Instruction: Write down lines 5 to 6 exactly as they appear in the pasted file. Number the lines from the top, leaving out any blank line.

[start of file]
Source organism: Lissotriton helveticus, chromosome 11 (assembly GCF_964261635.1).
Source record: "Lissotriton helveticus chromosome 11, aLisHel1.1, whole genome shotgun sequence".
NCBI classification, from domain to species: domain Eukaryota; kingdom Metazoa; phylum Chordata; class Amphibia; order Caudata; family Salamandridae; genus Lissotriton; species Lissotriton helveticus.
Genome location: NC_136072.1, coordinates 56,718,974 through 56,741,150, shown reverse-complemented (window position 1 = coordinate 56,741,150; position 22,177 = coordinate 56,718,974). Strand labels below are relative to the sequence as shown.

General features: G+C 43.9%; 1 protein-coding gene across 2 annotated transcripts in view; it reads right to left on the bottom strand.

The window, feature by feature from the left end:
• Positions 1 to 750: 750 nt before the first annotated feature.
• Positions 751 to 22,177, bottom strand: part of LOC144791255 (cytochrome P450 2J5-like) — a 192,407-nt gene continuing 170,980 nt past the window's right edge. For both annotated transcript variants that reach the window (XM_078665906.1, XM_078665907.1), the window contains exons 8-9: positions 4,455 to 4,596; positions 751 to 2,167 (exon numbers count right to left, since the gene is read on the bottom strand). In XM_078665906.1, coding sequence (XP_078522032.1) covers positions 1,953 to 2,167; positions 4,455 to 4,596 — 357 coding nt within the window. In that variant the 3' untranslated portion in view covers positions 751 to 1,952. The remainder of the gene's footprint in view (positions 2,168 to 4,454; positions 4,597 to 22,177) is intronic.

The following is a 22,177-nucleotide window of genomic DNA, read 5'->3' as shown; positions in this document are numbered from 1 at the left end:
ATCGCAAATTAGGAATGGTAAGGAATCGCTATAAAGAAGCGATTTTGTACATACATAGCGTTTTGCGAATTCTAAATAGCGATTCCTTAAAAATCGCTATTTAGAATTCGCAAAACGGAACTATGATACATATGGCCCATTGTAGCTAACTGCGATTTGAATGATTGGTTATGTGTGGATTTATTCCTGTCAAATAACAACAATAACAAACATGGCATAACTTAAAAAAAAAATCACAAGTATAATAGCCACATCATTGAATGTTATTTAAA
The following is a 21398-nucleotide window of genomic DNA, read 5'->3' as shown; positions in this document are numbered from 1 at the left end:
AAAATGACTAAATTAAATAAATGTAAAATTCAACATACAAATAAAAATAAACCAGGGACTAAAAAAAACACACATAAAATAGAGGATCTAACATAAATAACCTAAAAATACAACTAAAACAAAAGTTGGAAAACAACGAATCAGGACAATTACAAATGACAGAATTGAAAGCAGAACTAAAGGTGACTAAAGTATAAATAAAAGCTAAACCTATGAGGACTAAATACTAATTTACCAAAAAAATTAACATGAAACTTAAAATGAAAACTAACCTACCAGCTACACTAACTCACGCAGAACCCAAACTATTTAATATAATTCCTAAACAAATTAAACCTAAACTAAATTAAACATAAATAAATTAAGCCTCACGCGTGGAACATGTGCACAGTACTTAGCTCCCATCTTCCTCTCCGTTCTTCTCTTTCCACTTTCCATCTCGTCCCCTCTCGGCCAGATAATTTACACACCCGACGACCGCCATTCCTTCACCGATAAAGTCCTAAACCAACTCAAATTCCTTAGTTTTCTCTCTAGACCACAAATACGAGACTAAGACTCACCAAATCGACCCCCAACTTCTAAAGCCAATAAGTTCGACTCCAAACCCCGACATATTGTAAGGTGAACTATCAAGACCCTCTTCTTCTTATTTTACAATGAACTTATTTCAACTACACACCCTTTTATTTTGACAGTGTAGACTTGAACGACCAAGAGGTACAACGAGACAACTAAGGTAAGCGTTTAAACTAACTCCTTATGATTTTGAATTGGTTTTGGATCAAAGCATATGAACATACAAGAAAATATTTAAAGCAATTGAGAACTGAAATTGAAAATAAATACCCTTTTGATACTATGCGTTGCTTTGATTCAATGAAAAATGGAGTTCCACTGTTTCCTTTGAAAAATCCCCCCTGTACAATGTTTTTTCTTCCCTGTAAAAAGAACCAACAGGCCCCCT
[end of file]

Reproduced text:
General features: G+C 43.9%; 1 protein-coding gene across 2 annotated transcripts in view; it reads right to left on the bottom strand.

The window, feature by feature from the left end: